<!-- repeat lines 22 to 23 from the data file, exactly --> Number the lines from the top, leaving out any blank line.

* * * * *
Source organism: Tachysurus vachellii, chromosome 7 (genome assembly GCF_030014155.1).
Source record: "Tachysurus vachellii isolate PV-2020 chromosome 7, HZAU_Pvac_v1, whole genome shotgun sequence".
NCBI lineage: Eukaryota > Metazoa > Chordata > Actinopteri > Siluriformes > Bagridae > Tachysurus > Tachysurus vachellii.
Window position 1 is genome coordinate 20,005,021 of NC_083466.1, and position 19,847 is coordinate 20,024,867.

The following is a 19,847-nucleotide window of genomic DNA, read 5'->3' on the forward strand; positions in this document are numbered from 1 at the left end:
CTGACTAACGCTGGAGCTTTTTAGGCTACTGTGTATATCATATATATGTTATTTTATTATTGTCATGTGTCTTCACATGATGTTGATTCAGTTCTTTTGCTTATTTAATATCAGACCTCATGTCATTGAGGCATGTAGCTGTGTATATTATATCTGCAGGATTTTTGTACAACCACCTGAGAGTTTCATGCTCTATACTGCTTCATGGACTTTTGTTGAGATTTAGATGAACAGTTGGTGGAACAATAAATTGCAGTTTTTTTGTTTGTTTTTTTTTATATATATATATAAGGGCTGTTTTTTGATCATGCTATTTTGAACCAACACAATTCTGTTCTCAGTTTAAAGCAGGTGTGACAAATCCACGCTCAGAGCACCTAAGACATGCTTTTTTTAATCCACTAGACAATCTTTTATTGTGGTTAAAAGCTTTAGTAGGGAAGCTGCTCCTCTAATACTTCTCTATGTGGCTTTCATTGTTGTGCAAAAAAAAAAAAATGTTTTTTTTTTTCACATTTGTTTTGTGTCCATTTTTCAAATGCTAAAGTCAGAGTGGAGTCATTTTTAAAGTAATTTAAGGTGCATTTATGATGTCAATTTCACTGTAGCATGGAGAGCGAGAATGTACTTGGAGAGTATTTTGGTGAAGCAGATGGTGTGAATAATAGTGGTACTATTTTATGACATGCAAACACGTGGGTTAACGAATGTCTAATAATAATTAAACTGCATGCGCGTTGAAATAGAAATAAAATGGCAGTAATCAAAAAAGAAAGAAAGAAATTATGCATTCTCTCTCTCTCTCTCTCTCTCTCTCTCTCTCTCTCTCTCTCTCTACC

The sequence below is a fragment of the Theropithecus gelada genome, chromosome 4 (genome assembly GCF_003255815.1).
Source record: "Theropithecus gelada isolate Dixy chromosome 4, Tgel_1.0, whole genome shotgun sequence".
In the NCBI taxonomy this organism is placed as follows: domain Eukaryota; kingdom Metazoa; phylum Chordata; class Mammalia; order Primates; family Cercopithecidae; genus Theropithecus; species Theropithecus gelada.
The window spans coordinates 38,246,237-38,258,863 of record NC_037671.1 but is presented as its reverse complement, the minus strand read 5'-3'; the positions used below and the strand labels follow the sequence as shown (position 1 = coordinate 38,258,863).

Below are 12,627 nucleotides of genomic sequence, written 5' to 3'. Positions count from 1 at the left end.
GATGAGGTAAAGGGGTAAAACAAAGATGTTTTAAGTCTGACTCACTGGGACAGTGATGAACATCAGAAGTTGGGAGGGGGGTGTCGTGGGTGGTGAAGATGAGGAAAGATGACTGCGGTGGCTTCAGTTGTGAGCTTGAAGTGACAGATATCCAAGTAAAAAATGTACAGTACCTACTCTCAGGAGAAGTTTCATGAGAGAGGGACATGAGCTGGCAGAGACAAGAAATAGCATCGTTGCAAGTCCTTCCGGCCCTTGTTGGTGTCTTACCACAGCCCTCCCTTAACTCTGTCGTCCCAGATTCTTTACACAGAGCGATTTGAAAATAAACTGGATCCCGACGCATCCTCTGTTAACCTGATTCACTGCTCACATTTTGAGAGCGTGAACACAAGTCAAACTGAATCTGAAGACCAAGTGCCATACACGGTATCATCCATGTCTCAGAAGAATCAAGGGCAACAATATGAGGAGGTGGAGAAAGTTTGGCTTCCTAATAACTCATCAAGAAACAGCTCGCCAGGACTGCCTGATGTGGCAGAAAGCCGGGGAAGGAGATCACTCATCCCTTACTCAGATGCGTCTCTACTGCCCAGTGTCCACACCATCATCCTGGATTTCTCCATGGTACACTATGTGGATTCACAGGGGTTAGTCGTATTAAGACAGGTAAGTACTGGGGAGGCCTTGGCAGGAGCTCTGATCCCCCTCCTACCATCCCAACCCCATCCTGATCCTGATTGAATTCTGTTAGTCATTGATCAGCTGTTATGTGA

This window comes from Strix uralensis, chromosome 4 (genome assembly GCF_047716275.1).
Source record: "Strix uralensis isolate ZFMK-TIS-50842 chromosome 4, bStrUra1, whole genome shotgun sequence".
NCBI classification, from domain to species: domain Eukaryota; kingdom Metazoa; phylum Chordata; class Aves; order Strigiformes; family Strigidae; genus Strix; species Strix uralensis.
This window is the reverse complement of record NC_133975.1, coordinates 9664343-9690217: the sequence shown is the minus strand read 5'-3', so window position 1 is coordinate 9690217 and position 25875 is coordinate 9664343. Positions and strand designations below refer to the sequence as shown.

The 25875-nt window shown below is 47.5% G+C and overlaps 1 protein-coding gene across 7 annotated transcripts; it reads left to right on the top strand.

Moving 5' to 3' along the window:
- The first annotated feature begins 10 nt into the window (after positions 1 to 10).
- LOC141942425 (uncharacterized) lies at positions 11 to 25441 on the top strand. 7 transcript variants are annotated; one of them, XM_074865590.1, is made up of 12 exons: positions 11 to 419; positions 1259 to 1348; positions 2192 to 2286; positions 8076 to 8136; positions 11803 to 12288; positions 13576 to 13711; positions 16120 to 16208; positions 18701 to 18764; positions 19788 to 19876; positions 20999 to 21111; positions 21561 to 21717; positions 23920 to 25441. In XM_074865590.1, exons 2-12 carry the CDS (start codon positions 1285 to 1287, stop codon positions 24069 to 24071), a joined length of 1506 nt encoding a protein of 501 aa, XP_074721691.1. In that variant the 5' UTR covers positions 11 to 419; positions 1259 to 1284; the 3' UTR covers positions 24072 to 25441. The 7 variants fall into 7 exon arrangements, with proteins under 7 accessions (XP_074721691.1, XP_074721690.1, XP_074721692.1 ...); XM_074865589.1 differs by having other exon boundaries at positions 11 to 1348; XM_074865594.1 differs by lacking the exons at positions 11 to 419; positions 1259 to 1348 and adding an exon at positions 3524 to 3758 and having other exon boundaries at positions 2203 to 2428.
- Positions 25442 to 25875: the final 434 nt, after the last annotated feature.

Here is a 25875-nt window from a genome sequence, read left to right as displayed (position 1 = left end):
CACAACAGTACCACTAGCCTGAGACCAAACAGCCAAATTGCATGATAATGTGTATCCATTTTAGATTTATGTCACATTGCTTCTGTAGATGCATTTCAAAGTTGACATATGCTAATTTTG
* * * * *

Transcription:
Here is a 25875-nt window from a genome sequence, read left to right as displayed (position 1 = left end):
CACAACAGTACCACTAGCCTGAGACCAAACAGCCAAATTGCATGATAATGTGTATCCATTTTAGATTTATGTCACATTGCTTCTGTAGATGCATTTCAAAGTTGACATATGCTAATTTTG